Hit hard by the decline of manufacturing and white flight, St. Louis, emptied of nearly half its inhabitants since its heyday, is reimagining itself, with neighborhoods like the Grove and Tower Grove South leading a hipster renewal. And for its part, Ferguson is one of the least segregated towns in urban St. Louis.
Yet there are few, if any, places in the US where the segregation lines run so hard. It’s not surprising, either. St. Louis has been at the forefront of every racially based zoning and covenant decision by the Supreme Court, dating to 1917.
“The impulse toward segregation is … unusually persisent in St. Louis, and then municipal fragmentation provides political opportunity to make it very real by chopping the county up in postage stamp municipalities,” says Colin Gordon, a University of Iowa historian and author of “Mapping Decline: St. Louis and the Fate of the American City.”
“So, as long as municipalities can play beggar thy neighbor,” he says, “you’re always going to get a plurality thinking they’re going to come out ahead.”
And poor blacks, research shows, shoulder the brunt of those consequences, whether it’s how they’re treated by developers, politicians, school officials, or cops.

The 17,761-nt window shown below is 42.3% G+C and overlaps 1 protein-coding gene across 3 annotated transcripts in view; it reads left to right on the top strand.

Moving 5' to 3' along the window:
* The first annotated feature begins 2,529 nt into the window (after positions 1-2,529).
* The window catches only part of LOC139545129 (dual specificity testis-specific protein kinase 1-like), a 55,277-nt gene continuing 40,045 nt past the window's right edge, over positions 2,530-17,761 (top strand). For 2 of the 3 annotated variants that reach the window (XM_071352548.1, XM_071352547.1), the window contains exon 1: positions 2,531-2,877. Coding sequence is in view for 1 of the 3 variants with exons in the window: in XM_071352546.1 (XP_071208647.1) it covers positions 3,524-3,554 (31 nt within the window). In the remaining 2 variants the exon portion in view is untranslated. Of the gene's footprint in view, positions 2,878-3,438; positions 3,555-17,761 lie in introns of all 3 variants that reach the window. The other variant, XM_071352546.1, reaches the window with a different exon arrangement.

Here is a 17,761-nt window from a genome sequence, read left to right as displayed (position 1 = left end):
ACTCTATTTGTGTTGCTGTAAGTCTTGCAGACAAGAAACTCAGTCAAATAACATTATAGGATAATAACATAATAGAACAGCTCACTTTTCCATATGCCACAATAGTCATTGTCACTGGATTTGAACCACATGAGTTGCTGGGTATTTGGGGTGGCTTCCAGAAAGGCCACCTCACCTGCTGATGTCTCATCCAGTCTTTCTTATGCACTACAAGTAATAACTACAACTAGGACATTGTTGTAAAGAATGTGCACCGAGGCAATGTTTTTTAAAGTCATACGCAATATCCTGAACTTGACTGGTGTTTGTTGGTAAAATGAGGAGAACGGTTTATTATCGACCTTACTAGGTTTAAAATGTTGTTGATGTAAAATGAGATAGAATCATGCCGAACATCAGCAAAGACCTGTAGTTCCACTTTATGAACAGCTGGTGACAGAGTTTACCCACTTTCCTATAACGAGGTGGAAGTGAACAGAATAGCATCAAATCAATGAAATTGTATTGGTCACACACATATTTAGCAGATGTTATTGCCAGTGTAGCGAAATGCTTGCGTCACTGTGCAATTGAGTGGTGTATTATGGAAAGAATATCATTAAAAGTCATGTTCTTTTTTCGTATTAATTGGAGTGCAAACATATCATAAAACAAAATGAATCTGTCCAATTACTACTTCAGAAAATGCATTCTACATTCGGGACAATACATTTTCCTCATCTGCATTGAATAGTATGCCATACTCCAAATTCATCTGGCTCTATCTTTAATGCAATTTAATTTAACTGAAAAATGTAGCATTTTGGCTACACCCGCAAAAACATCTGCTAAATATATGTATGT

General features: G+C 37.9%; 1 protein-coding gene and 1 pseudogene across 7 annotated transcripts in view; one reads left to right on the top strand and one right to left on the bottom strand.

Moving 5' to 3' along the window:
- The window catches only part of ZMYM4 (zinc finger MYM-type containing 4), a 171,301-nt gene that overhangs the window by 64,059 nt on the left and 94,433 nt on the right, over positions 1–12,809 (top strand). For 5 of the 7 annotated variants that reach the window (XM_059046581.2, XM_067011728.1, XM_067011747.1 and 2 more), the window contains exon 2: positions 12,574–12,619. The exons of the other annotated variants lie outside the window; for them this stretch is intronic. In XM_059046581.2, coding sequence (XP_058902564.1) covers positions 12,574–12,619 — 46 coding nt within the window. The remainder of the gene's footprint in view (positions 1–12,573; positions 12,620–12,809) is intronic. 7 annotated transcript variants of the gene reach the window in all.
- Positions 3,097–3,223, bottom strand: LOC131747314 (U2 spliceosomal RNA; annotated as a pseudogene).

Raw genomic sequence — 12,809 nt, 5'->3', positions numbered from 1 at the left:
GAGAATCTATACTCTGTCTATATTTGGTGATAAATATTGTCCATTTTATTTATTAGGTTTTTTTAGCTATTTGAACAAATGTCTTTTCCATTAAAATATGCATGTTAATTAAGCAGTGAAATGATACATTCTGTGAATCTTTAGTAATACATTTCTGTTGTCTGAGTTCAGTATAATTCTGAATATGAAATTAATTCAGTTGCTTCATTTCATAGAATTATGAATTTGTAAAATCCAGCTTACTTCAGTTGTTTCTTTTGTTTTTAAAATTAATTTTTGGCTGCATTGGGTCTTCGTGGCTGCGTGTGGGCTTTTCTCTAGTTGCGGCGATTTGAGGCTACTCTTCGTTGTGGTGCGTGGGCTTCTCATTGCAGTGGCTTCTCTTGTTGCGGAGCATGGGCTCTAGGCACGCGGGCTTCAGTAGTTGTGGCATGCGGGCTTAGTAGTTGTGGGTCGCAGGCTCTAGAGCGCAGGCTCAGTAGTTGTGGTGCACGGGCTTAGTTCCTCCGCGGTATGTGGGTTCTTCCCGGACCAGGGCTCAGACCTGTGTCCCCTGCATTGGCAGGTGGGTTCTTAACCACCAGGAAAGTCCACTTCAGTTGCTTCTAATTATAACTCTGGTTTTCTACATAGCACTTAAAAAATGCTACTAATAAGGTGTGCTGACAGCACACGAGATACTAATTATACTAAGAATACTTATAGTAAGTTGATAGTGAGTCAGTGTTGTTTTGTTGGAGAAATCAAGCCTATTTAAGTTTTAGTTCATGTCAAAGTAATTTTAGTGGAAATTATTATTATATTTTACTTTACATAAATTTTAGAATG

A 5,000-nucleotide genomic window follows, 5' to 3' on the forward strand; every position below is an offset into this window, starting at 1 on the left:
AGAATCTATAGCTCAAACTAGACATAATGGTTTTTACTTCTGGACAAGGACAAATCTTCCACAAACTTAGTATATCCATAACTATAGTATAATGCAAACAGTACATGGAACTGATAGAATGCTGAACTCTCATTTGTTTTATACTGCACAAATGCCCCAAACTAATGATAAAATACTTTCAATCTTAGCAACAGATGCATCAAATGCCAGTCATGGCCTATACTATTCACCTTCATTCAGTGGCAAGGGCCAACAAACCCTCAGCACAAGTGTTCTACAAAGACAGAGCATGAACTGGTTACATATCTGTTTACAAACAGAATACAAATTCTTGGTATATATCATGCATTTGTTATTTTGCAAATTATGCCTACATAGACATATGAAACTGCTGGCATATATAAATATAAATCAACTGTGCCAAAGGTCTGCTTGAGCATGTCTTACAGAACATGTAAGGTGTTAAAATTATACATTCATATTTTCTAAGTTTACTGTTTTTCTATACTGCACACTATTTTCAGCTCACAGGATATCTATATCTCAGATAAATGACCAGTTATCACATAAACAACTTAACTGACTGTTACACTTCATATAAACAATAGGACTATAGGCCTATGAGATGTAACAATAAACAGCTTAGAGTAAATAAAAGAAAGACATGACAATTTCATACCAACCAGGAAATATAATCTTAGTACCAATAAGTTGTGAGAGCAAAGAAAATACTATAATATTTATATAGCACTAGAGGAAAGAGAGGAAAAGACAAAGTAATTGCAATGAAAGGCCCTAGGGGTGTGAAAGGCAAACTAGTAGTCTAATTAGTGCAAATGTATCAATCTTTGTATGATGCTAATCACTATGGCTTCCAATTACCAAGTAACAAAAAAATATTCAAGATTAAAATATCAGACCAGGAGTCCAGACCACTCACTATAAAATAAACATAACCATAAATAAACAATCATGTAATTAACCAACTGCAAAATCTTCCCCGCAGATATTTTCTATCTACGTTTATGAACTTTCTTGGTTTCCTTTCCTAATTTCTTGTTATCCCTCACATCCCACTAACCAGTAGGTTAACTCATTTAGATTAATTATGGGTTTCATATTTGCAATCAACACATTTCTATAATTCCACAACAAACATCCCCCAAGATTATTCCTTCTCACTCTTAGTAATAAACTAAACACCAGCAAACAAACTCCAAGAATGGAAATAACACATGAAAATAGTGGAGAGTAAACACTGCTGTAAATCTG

A recent study by ArchCity Defenders, a legal aid group, found Ferguson particularly notable for “stopping black drivers disproportionately for traffic violations, fining them in court sessions that were closed to the public, and jailing them when they were unable to pay,” a pattern which has served to “destroy the public’s confidence in the justice system and its component parts.”
Evidence of the balkanization can be seen in the black-white wealth gap, which, while a national phenomenon, is particularly dire in the St. Louis area. According to Mr. Gordon, the average worth of a black personal estate in St. Louis is $800, while the average worth of a white estate is $80,000, the disparity being tied primarily to home equity.
St. Louis has attempted to de-balkanize before, including an idea floated last year to meld the disparate police departments under the St. Louis County umbrella to create more uniform training and hiring practices. All have failed, which is one reason why some black protesters are begging for federal intervention to balance what some see as a constitutional inequity.
“There’s a long history of attempts to put St. Louis and St. Louis County back together again, but no one wants to give up their parochial fiefdoms,” Gordon says.
There is some hope, says Clarence Lang, an American studies professor at the University of Kansas. Polling persistently shows 1 in 3 white Americans deeply sympathetic to black complaints about schools and policing – the kind of significant minority that changed the tide of the 1960s civil rights movement.
And more locally, the unrest has given St. Louis area residents, both black and white, an opportunity to address the history and reality of their city’s unique, and troubling, view of race, property, and hope.
“This is a reckoning,” says Mr. Lang.